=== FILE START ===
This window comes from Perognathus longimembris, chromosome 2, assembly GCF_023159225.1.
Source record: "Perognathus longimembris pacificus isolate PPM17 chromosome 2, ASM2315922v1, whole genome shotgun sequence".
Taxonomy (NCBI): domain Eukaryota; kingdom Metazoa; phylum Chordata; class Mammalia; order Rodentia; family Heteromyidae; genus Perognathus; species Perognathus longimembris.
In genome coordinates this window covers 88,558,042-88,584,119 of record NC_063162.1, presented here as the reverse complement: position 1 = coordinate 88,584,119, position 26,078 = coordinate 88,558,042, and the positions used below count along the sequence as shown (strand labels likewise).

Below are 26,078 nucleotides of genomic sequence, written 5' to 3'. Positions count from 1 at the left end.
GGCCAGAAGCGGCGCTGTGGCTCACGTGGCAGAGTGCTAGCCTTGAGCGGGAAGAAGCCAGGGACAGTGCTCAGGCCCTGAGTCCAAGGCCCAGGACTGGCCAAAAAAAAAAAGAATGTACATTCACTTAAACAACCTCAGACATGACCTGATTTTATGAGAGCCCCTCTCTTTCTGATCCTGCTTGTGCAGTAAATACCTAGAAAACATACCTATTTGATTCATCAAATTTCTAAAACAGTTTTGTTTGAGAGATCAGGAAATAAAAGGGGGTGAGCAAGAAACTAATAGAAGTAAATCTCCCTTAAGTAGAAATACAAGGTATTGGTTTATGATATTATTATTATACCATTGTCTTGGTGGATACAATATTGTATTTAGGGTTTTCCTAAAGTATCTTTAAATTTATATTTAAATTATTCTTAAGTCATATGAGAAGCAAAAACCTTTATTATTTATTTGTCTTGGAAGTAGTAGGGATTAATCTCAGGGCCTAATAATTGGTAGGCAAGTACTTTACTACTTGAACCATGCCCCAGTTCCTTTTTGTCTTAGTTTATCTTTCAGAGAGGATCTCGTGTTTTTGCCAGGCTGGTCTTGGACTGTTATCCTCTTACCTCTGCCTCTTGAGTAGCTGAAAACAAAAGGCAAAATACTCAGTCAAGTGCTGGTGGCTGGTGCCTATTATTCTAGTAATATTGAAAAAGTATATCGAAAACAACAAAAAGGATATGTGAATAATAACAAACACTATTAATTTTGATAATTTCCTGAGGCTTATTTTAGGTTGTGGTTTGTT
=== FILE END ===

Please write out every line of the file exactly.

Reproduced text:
This window comes from Perognathus longimembris, chromosome 2, assembly GCF_023159225.1.
Source record: "Perognathus longimembris pacificus isolate PPM17 chromosome 2, ASM2315922v1, whole genome shotgun sequence".
Taxonomy (NCBI): domain Eukaryota; kingdom Metazoa; phylum Chordata; class Mammalia; order Rodentia; family Heteromyidae; genus Perognathus; species Perognathus longimembris.
In genome coordinates this window covers 88,558,042-88,584,119 of record NC_063162.1, presented here as the reverse complement: position 1 = coordinate 88,584,119, position 26,078 = coordinate 88,558,042, and the positions used below count along the sequence as shown (strand labels likewise).

Below are 26,078 nucleotides of genomic sequence, written 5' to 3'. Positions count from 1 at the left end.
GGCCAGAAGCGGCGCTGTGGCTCACGTGGCAGAGTGCTAGCCTTGAGCGGGAAGAAGCCAGGGACAGTGCTCAGGCCCTGAGTCCAAGGCCCAGGACTGGCCAAAAAAAAAAAGAATGTACATTCACTTAAACAACCTCAGACATGACCTGATTTTATGAGAGCCCCTCTCTTTCTGATCCTGCTTGTGCAGTAAATACCTAGAAAACATACCTATTTGATTCATCAAATTTCTAAAACAGTTTTGTTTGAGAGATCAGGAAATAAAAGGGGGTGAGCAAGAAACTAATAGAAGTAAATCTCCCTTAAGTAGAAATACAAGGTATTGGTTTATGATATTATTATTATACCATTGTCTTGGTGGATACAATATTGTATTTAGGGTTTTCCTAAAGTATCTTTAAATTTATATTTAAATTATTCTTAAGTCATATGAGAAGCAAAAACCTTTATTATTTATTTGTCTTGGAAGTAGTAGGGATTAATCTCAGGGCCTAATAATTGGTAGGCAAGTACTTTACTACTTGAACCATGCCCCAGTTCCTTTTTGTCTTAGTTTATCTTTCAGAGAGGATCTCGTGTTTTTGCCAGGCTGGTCTTGGACTGTTATCCTCTTACCTCTGCCTCTTGAGTAGCTGAAAACAAAAGGCAAAATACTCAGTCAAGTGCTGGTGGCTGGTGCCTATTATTCTAGTAATATTGAAAAAGTATATCGAAAACAACAAAAAGGATATGTGAATAATAACAAACACTATTAATTTTGATAATTTCCTGAGGCTTATTTTAGGTTGTGGTTTGTT